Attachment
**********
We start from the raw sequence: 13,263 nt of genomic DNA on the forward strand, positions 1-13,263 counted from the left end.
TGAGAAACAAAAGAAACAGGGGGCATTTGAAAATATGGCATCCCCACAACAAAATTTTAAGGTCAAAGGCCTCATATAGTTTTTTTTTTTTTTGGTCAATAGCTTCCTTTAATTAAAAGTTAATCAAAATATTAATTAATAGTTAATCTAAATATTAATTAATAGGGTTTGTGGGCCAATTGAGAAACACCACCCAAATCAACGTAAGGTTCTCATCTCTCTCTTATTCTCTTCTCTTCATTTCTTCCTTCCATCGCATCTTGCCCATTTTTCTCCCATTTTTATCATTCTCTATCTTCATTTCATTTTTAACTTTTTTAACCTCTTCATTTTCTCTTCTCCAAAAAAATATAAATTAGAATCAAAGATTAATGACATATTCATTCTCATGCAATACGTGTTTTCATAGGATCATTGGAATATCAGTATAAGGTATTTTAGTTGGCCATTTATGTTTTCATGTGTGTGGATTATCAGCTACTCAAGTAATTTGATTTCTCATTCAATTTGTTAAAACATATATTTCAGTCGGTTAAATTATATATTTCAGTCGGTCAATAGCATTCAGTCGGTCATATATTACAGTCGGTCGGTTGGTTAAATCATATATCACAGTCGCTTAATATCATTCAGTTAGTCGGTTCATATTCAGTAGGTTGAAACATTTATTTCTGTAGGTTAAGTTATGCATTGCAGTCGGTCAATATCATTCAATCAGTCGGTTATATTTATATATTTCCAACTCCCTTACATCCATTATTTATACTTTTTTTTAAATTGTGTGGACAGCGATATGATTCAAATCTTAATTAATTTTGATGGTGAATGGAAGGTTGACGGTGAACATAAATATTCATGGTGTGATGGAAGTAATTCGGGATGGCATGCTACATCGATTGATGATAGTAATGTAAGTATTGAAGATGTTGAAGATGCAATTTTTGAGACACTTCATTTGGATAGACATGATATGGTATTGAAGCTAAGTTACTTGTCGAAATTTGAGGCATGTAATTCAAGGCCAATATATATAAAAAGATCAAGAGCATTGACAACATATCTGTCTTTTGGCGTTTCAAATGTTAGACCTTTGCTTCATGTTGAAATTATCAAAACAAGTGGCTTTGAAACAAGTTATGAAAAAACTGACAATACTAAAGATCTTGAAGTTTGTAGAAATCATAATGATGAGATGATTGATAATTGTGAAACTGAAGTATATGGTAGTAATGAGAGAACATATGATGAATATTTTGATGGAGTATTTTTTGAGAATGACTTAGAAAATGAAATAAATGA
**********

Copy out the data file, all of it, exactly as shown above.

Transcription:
We start from the raw sequence: 13,263 nt of genomic DNA on the forward strand, positions 1-13,263 counted from the left end.
TGAGAAACAAAAGAAACAGGGGGCATTTGAAAATATGGCATCCCCACAACAAAATTTTAAGGTCAAAGGCCTCATATAGTTTTTTTTTTTTTTGGTCAATAGCTTCCTTTAATTAAAAGTTAATCAAAATATTAATTAATAGTTAATCTAAATATTAATTAATAGGGTTTGTGGGCCAATTGAGAAACACCACCCAAATCAACGTAAGGTTCTCATCTCTCTCTTATTCTCTTCTCTTCATTTCTTCCTTCCATCGCATCTTGCCCATTTTTCTCCCATTTTTATCATTCTCTATCTTCATTTCATTTTTAACTTTTTTAACCTCTTCATTTTCTCTTCTCCAAAAAAATATAAATTAGAATCAAAGATTAATGACATATTCATTCTCATGCAATACGTGTTTTCATAGGATCATTGGAATATCAGTATAAGGTATTTTAGTTGGCCATTTATGTTTTCATGTGTGTGGATTATCAGCTACTCAAGTAATTTGATTTCTCATTCAATTTGTTAAAACATATATTTCAGTCGGTTAAATTATATATTTCAGTCGGTCAATAGCATTCAGTCGGTCATATATTACAGTCGGTCGGTTGGTTAAATCATATATCACAGTCGCTTAATATCATTCAGTTAGTCGGTTCATATTCAGTAGGTTGAAACATTTATTTCTGTAGGTTAAGTTATGCATTGCAGTCGGTCAATATCATTCAATCAGTCGGTTATATTTATATATTTCCAACTCCCTTACATCCATTATTTATACTTTTTTTTAAATTGTGTGGACAGCGATATGATTCAAATCTTAATTAATTTTGATGGTGAATGGAAGGTTGACGGTGAACATAAATATTCATGGTGTGATGGAAGTAATTCGGGATGGCATGCTACATCGATTGATGATAGTAATGTAAGTATTGAAGATGTTGAAGATGCAATTTTTGAGACACTTCATTTGGATAGACATGATATGGTATTGAAGCTAAGTTACTTGTCGAAATTTGAGGCATGTAATTCAAGGCCAATATATATAAAAAGATCAAGAGCATTGACAACATATCTGTCTTTTGGCGTTTCAAATGTTAGACCTTTGCTTCATGTTGAAATTATCAAAACAAGTGGCTTTGAAACAAGTTATGAAAAAACTGACAATACTAAAGATCTTGAAGTTTGTAGAAATCATAATGATGAGATGATTGATAATTGTGAAACTGAAGTATATGGTAGTAATGAGAGAACATATGATGAATATTTTGATGGAGTATTTTTTGAGAATGACTTAGAAAATGAAATAAATGA